Botany Dictionary Definitions

Botany is the scientific discipline that deals with the study, description and classification of plants, as well as their relationships with each other, with other organisms and with their environment. It is a branch of biology.

The word, as such, comes from the Latin botanicus, which in turn comes from the Greek βοτανικός (botanikós), derived from βοτάνη (botanē), which means ‘herb’.

Botany mainly studies the plantae kingdoms, which encompasses land plants; fungi, which includes fungi, and chromista, mainly algae. All these organisms have in common the presence of chloroplasts and not having mobility.

Botany is a broad field that is subdivided into different specific branches that deal with the study of specific aspects of plants. Among them we find:

  • Phytochemistry, which is responsible for the chemical composition of plants;
  • Plant cytology, which studies cell organization;
  • Plant histology, which deals with tissue formation;
  • Plant physiology, which analyzes the functioning of the metabolism;
  • Phytography, which deals with growth and development, as well as the morphology of plants;
  • Plant genetics, which focuses on issues such as reproduction and inheritance;
  • Phytopathology, which includes studies on plant diseases;
  • Ecology, in which relations with their environment are analyzed;
  • Phytogeography, which deals with studying the geographical distribution of plants;
  • Paleobotany, which is responsible for research and analysis of plant fossils.

Plants are very important for life on planet Earth, because in addition to being the main recipients of solar energy, they are also responsible for the generation of oxygen. In addition, virtually everything we eat or use is directly or indirectly related to plants and their processes.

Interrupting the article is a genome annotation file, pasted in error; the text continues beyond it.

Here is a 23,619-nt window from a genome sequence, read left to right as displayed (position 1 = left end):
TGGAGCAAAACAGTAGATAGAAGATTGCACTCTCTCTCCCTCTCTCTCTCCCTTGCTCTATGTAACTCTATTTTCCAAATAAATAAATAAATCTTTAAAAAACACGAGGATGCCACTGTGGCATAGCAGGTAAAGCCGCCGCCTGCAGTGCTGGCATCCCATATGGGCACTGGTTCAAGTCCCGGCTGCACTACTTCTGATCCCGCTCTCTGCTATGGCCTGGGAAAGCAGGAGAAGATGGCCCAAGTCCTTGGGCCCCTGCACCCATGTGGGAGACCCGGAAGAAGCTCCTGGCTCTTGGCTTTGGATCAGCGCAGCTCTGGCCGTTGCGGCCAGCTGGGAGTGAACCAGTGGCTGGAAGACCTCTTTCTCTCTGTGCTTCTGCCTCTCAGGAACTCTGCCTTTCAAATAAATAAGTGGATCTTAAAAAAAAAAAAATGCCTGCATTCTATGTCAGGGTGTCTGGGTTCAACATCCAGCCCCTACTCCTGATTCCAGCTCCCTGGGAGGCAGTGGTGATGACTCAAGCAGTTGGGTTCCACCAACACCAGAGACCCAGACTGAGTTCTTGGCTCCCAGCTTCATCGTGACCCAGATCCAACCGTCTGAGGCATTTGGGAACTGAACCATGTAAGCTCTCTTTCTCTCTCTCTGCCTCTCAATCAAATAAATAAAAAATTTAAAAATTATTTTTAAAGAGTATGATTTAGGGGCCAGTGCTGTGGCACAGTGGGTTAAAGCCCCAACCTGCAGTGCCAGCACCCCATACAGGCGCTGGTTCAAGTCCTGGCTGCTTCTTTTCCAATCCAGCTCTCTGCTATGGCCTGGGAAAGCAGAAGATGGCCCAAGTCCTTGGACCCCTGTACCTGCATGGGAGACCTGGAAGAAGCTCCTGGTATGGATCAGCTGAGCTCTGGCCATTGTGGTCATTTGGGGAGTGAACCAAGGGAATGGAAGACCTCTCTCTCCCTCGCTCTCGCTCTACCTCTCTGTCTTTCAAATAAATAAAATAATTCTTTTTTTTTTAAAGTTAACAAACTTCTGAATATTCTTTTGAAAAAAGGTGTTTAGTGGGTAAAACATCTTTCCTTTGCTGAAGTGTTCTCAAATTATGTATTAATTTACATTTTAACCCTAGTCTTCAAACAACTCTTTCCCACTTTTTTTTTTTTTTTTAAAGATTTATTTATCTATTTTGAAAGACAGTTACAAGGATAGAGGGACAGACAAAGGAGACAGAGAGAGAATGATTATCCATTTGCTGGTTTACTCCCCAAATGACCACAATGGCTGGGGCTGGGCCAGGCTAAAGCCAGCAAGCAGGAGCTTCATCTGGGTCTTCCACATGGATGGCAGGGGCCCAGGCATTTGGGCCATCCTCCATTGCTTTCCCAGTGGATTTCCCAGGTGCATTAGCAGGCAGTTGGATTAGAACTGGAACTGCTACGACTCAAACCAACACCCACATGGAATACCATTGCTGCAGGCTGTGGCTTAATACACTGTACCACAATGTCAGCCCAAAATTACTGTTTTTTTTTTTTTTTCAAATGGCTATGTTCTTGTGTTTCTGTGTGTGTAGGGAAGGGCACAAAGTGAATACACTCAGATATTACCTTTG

On the other hand, the knowledge provided by a discipline such as botany is extremely important for life and the expansion of scientific knowledge, hence not only biologists, but agronomists, foresters, pharmacists, doctors and anthropologists. study

Plants are collected and cataloged in herbal. There they are dried and described for study and preservation.

Botanical gardens also serve this purpose, as they contribute to the study, preservation and dissemination of plant diversity. And, unlike the herbarium, in the botanical garden the plants are displayed alive.

Botany types

Botany, since ancient times, can be in two main branches: pure and applied botany.

  • Pure botany is the one whose main objective is to expand knowledge about plants and their reciprocal relationships and with the environment.
  • Applied botany, is that in which research is assumed from its utilitarian profile, that is, how this knowledge can be effectively applied to agriculture or the production of pharmaceutical products.

Systematic botany

Systematic botany is one that is responsible for the taxonomic classification of plants according to their characteristics, morphology, anatomy, physiology and DNA. Its objective, then, is the identification, classification and nomenclature of plants.